Supreme Court Tasks Credible Experts With Time-Bound Hindenburg-Adani Probe

Having turned down the Union Government’s suggestion that the Hindenburg-Adani row be probed by a panel of experts suggested by the Narendra Modi government, the Supreme Court has now set up an expert panel headed by a retired Supreme Court judge, Justice Abhay Manohar Sapre, comprising experts on public sector banking, corporate and business practices, corporate governance, securities law and financial sector regulations and competition law, besides judges with wide exposure to stock market matters. The panel has been asked to report within two months.

Simultaneously, the Supreme Court has directed SEBI to also continue its probe and submit its report to the Sapre panel within this time frame.

The Supreme Court bench headed by Chief Justice of India DY Chandrachud, and comprising Judges PS Narasimha and JB Pardiwala, has apparently not satisfied the principal opposition party, Congress, which even today harped on its demand for a probe by a Joint Parliamentary Committee, a demand it has voiced on the floor of both Houses of parliament, though it has not resonated with other opposition parties.

The demand was raised first in the pre-Budget Session all-party meeting by Congress leader Mallikarjun Kharge. On that day, the Congress’s MVA ally in Maharashtra, the NCP, and its senior partner in Tamil Nadu, DMK – both present in the meeting – preferred to skirt the issue. The Trinamool Congress, whose banker-turned-MP Mahua Moitra was vociferous on the Adani-Hindenburg matter in Lok Sabha, has also been silent on the demand for a JPC.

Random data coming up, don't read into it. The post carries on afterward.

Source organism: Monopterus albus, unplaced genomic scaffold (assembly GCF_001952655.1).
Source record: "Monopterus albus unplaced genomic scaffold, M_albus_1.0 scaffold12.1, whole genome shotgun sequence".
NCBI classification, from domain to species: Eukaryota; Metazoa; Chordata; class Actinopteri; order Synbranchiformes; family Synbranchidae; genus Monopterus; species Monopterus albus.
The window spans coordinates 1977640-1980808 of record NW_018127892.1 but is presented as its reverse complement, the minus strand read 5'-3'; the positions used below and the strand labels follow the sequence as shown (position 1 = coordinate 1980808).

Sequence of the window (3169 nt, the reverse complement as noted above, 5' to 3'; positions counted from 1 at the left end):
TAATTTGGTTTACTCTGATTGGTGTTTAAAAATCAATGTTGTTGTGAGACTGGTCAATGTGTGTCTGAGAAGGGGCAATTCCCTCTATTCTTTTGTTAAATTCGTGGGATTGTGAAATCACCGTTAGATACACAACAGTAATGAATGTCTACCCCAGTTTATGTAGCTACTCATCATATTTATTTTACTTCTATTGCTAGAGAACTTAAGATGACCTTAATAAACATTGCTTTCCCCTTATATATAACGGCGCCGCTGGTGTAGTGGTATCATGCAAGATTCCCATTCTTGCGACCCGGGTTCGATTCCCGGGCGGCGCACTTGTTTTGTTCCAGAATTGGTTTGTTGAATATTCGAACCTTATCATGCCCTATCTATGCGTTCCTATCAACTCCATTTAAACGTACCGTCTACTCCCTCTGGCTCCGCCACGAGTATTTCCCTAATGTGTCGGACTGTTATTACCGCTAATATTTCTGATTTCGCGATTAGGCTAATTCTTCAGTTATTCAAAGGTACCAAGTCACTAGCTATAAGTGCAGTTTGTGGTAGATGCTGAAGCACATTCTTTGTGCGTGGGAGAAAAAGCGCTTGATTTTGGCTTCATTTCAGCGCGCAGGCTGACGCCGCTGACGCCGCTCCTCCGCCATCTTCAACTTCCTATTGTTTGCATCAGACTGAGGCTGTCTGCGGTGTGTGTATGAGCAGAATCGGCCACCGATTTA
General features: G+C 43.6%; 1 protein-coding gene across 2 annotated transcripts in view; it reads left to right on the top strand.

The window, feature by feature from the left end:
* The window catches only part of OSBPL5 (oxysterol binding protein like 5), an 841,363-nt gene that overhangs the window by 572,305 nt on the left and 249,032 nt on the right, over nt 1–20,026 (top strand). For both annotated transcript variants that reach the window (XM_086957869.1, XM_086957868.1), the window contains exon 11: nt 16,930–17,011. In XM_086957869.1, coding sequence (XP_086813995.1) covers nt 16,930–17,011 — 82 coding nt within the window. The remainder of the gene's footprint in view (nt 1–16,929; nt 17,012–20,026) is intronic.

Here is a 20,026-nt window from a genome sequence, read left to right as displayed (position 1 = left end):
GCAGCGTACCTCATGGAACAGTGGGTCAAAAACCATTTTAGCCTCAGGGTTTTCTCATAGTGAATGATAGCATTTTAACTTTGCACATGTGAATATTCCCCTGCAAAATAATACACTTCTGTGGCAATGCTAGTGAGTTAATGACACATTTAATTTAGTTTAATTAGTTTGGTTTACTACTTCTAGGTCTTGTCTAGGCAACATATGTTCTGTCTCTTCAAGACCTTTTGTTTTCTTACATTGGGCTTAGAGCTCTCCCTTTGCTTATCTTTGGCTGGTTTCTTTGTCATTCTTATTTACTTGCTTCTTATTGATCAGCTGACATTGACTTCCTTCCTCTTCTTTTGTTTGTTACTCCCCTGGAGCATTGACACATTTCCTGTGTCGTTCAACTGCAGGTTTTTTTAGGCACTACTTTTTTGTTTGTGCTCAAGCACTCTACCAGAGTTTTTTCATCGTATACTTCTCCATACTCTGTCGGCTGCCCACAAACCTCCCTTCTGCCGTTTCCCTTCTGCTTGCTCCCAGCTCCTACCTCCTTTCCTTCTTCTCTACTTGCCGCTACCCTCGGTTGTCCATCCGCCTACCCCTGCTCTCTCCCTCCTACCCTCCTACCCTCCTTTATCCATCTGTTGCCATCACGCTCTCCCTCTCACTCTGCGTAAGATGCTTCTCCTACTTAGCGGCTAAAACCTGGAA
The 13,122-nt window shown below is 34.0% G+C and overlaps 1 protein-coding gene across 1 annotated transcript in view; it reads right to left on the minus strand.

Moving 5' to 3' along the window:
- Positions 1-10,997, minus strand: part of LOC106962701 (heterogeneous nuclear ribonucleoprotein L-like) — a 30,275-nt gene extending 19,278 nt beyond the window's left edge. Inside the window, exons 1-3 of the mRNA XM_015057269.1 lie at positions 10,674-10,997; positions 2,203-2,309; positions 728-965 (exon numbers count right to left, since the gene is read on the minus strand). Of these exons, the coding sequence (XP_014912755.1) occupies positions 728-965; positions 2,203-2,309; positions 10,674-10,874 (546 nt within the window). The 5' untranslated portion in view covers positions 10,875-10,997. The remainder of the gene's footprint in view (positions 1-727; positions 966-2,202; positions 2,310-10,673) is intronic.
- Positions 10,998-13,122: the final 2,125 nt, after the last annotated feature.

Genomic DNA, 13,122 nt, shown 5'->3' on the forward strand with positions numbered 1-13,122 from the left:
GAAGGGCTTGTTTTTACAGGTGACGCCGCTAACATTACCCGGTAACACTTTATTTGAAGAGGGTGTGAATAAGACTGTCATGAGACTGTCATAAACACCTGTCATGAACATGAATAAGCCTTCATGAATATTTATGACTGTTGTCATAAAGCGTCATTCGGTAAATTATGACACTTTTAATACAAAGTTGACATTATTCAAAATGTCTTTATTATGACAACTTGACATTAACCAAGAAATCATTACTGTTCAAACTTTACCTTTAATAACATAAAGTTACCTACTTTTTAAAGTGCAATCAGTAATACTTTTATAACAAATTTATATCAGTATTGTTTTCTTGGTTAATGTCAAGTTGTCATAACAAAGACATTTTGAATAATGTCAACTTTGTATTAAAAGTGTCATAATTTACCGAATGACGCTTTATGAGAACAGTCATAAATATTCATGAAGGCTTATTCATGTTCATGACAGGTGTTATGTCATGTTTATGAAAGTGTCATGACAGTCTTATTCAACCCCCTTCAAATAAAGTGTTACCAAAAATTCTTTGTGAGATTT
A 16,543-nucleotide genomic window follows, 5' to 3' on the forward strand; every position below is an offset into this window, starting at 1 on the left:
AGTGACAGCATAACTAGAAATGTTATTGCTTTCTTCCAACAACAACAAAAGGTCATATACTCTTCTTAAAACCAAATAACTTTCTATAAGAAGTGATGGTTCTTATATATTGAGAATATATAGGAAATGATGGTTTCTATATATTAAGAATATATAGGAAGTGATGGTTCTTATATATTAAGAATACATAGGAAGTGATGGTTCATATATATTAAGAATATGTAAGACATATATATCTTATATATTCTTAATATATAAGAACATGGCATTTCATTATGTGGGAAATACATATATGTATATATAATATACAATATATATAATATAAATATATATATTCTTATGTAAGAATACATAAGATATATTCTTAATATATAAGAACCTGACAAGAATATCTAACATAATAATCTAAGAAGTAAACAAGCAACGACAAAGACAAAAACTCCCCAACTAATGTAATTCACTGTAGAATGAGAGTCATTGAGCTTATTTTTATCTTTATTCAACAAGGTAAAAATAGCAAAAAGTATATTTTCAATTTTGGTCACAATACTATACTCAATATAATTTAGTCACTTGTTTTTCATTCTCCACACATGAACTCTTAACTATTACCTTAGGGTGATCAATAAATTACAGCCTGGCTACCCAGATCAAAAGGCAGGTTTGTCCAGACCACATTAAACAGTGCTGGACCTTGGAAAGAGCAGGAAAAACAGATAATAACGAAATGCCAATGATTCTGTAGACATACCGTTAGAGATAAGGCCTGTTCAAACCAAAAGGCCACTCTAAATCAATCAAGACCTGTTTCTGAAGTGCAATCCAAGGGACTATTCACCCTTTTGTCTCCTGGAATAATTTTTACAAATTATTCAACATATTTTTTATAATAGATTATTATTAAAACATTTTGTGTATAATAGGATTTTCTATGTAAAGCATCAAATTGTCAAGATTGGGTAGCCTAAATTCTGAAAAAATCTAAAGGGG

After the Supreme Court order today, Congress’ Bihar ally, JD(U), refused to be drawn in into the JPC demand. Its spokesperson KC Tyagi said parliament usually does not discuss matters which are under judicial scrutiny.

In the past four decades, beginning with Bofors, many JPCs have been set up. The Ketan Parekh and Harshad Mehta JPCs did not produce reports which could fathom all issues involved. The demand for setting up a JPC is a cliché popular among political parties and parliamentarians in India. 

In Britain, whose Westminster model is the beacon of India’s parliamentary system, JPCs were discontinued a century ago. The last JPC was set up on what was called the Marconi scandal in the 1920s – commenting on the inefficacy of probes by parliamentary committees, British political theorist and economist Harold Laski had noted that MPs tend to be divided on party lines and had thus advocated that a judicial probe, set up under the Commissions of Enquiry Act (which is a creature of parliament), may be better. UK has adhered to Laski’s thought since. A parliamentary probe tends to meander; past JPCs were granted several extensions of tenure. Hopefully the two-month time frame set by the Supreme Court will be adhered to and the interest of investors and the health of the stock market will be nursed back after the pitfalls are identified.